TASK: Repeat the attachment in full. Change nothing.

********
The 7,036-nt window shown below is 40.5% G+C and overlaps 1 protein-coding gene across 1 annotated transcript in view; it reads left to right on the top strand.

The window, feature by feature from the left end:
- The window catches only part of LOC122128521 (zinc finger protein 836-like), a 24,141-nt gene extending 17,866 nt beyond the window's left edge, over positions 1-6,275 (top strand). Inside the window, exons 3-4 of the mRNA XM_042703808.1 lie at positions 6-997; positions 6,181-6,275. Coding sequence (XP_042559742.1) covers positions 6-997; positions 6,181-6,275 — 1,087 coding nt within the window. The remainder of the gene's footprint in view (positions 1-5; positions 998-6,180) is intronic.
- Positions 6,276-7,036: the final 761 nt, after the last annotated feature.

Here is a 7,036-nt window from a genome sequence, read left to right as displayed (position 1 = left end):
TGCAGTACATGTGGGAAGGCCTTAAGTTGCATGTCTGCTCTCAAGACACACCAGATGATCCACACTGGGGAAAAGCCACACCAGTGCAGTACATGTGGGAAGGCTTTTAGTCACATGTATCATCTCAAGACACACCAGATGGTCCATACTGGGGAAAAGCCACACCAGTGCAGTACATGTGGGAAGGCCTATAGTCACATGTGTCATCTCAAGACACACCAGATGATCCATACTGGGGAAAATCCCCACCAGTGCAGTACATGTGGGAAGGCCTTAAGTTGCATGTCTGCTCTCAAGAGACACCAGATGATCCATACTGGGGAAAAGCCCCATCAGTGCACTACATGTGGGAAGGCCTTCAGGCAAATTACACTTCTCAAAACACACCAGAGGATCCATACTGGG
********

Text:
The 7,036-nt window shown below is 40.5% G+C and overlaps 1 protein-coding gene across 1 annotated transcript in view; it reads left to right on the top strand.

The window, feature by feature from the left end:
- The window catches only part of LOC122128521 (zinc finger protein 836-like), a 24,141-nt gene extending 17,866 nt beyond the window's left edge, over positions 1-6,275 (top strand). Inside the window, exons 3-4 of the mRNA XM_042703808.1 lie at positions 6-997; positions 6,181-6,275. Coding sequence (XP_042559742.1) covers positions 6-997; positions 6,181-6,275 — 1,087 coding nt within the window. The remainder of the gene's footprint in view (positions 1-5; positions 998-6,180) is intronic.
- Positions 6,276-7,036: the final 761 nt, after the last annotated feature.

Here is a 7,036-nt window from a genome sequence, read left to right as displayed (position 1 = left end):
TGCAGTACATGTGGGAAGGCCTTAAGTTGCATGTCTGCTCTCAAGACACACCAGATGATCCACACTGGGGAAAAGCCACACCAGTGCAGTACATGTGGGAAGGCTTTTAGTCACATGTATCATCTCAAGACACACCAGATGGTCCATACTGGGGAAAAGCCACACCAGTGCAGTACATGTGGGAAGGCCTATAGTCACATGTGTCATCTCAAGACACACCAGATGATCCATACTGGGGAAAATCCCCACCAGTGCAGTACATGTGGGAAGGCCTTAAGTTGCATGTCTGCTCTCAAGAGACACCAGATGATCCATACTGGGGAAAAGCCCCATCAGTGCACTACATGTGGGAAGGCCTTCAGGCAAATTACACTTCTCAAAACACACCAGAGGATCCATACTGGG